Like many filmmakers of his generation, Montreal native Aristomenis Tsirbas grew up watching television ET the extraterrestrial, Back to the Future and other famous science fiction classics from the 1980s Timescape: Back to the Dinosaursthe 55-year-old director wanted to reinterpret this genre in his own way by writing a family adventure film that mixes time travel, flying saucers and dinosaurs.
Filmed in Montreal and Rawdon in the fall of 2019, Timescape: Back to the Dinosaurs tells the story of Jason (Sofian Oleniuk), a young geeky boy who accidentally discovers a mysterious flying saucer that has just landed in a nearby forest.
Upon entering the machine, he meets Lara (Lola Rossignol-Arts), a young girl who has also just discovered the device. By trying to understand how the UFO works, the two children unknowingly trigger a function that allows time travel and are instantly transported to the age of dinosaurs, at the dawn of their extinction.
“As my producer [David-Alexandre Coiteux] gave me the idea of making a family film, I was thinking about the kind of film I used to enjoy watching myself when I was young,” says Aristomenis Tsirbas during a phone interview granted to the journal.
“I immediately thought back to the science fiction classics that shaped my childhood and youth. So I tried to rethink this genre by giving it a modern twist. There are elements of that in my film, with time travel, science fiction, humor and archetypes. But ultimately my goal was to write a story about trust. During his adventure, Jason’s character must learn to trust others.
Benefiting from a modest budget for this type of production, Aristomenis Tsirbas shot the film in just 21 days with a small crew made up mostly of Canadians and Quebecers. The filmmaker, who worked in visual effects for several years, then spent more than two years in post-production on his second feature film (after Battle for Terra).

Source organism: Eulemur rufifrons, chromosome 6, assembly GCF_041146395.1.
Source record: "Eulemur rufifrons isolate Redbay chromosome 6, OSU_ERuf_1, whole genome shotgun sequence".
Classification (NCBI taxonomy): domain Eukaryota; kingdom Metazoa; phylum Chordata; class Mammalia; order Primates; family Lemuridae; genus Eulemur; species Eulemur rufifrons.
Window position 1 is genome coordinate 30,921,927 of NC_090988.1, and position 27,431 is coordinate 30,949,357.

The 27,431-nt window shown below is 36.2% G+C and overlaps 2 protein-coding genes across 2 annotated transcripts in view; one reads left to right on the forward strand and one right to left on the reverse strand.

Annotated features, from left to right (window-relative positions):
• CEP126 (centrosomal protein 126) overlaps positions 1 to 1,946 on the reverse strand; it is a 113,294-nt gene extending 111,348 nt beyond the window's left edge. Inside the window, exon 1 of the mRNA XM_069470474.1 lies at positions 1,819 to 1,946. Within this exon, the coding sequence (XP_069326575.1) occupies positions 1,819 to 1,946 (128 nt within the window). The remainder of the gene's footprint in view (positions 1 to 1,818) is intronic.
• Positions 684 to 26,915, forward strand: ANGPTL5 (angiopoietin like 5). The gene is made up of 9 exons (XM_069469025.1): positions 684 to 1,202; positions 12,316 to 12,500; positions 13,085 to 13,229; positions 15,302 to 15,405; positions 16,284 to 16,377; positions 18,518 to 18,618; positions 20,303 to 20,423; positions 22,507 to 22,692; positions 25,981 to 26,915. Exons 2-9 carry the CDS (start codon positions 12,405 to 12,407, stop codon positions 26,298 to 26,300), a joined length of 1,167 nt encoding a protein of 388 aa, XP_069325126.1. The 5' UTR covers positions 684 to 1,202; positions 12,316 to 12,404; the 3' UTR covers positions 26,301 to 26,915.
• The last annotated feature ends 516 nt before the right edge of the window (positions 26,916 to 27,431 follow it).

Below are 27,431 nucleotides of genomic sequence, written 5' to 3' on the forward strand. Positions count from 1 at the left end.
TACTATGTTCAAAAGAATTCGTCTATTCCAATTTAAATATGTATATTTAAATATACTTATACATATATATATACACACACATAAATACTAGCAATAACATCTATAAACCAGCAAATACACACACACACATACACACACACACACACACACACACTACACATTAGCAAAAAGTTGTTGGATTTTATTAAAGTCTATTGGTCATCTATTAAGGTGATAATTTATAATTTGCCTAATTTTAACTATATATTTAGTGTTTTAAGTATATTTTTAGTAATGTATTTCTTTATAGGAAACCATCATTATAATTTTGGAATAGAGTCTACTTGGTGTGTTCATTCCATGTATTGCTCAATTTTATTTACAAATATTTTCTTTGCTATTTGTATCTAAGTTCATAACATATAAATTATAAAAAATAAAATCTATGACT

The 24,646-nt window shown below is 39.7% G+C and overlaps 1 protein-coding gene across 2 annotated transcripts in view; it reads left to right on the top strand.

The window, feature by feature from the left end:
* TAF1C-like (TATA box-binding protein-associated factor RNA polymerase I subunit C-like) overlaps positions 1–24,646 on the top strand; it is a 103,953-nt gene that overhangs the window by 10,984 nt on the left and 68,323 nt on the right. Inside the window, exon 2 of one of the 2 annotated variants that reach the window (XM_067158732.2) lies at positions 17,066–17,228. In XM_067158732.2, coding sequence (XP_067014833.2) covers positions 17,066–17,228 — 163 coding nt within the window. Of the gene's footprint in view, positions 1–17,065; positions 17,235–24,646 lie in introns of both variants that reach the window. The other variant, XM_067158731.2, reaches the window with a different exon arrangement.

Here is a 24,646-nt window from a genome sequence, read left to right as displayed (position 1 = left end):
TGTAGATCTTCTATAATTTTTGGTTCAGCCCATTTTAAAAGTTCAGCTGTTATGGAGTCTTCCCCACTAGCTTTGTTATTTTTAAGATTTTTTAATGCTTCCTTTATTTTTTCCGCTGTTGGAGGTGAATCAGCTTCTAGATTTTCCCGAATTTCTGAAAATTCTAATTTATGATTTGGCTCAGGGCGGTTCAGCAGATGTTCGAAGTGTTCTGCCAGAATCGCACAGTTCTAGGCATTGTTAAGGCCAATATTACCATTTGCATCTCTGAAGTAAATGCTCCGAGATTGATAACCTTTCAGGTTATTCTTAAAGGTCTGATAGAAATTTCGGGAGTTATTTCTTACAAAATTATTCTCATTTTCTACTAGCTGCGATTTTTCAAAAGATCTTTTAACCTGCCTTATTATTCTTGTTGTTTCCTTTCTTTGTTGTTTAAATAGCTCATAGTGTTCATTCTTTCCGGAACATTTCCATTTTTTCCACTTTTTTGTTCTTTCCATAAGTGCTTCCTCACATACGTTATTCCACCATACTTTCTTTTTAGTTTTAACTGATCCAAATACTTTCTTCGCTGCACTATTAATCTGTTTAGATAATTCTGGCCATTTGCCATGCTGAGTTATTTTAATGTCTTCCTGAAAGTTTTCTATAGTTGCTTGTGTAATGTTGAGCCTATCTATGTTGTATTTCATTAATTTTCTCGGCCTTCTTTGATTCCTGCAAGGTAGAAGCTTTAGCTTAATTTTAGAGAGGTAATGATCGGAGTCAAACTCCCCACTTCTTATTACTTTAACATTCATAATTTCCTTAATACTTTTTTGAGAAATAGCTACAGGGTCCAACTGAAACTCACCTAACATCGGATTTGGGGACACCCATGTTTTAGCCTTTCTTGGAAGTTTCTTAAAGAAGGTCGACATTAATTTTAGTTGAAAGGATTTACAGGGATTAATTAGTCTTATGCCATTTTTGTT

“We all worked very hard to maximize the film’s budget,” says the filmmaker. It was teamwork. Personally, I’ve had a lot of visual effects and storyboarding experience over the past thirty years, so I was able to use all that knowledge to make the film.
Photo courtesy of TVA FILMS
At James Cameron’s school
Aristomenis Tsirbas made his first experiences in the world of cinema through his work in the field of visual effects. And it started in Montreal, his hometown.
“I started doing visual effects here in Montreal while working for the International Auto Show in 1996!” he says laughing.
“That same year I moved to Los Angeles and the first project I worked on there was James Cameron’s Titanic. I then participated in several projects including My Favorite Martian (Disney) and Star Trek: Deep Space Nine. It was my path to directing. Visual effects allowed me to put food on the table while aspiring to be a director. It’s not the easiest way to get your bearings and it can take a long time. But I liked working with visual effects. It is an asset that serves me greatly today.”
Aristomenis Tsirbas doesn’t hide it: As a Canadian director trying to find his place in Hollywood, James Cameron remains a role model for him.
“He’s extremely passionate and definitely one of the hardest working people in this industry,” says Titanic and Avatar director Aristomenis Tsirbas.
“It’s primarily that work ethic that I keep from him. He places very high demands on himself and his team members. It takes a lot of work and perseverance to carry out ambitious projects like his. It’s amazing to see what he’s been able to do.”
Timescape: Back to the Dinosaurs was released yesterday in its original English version and in a French dubbed version.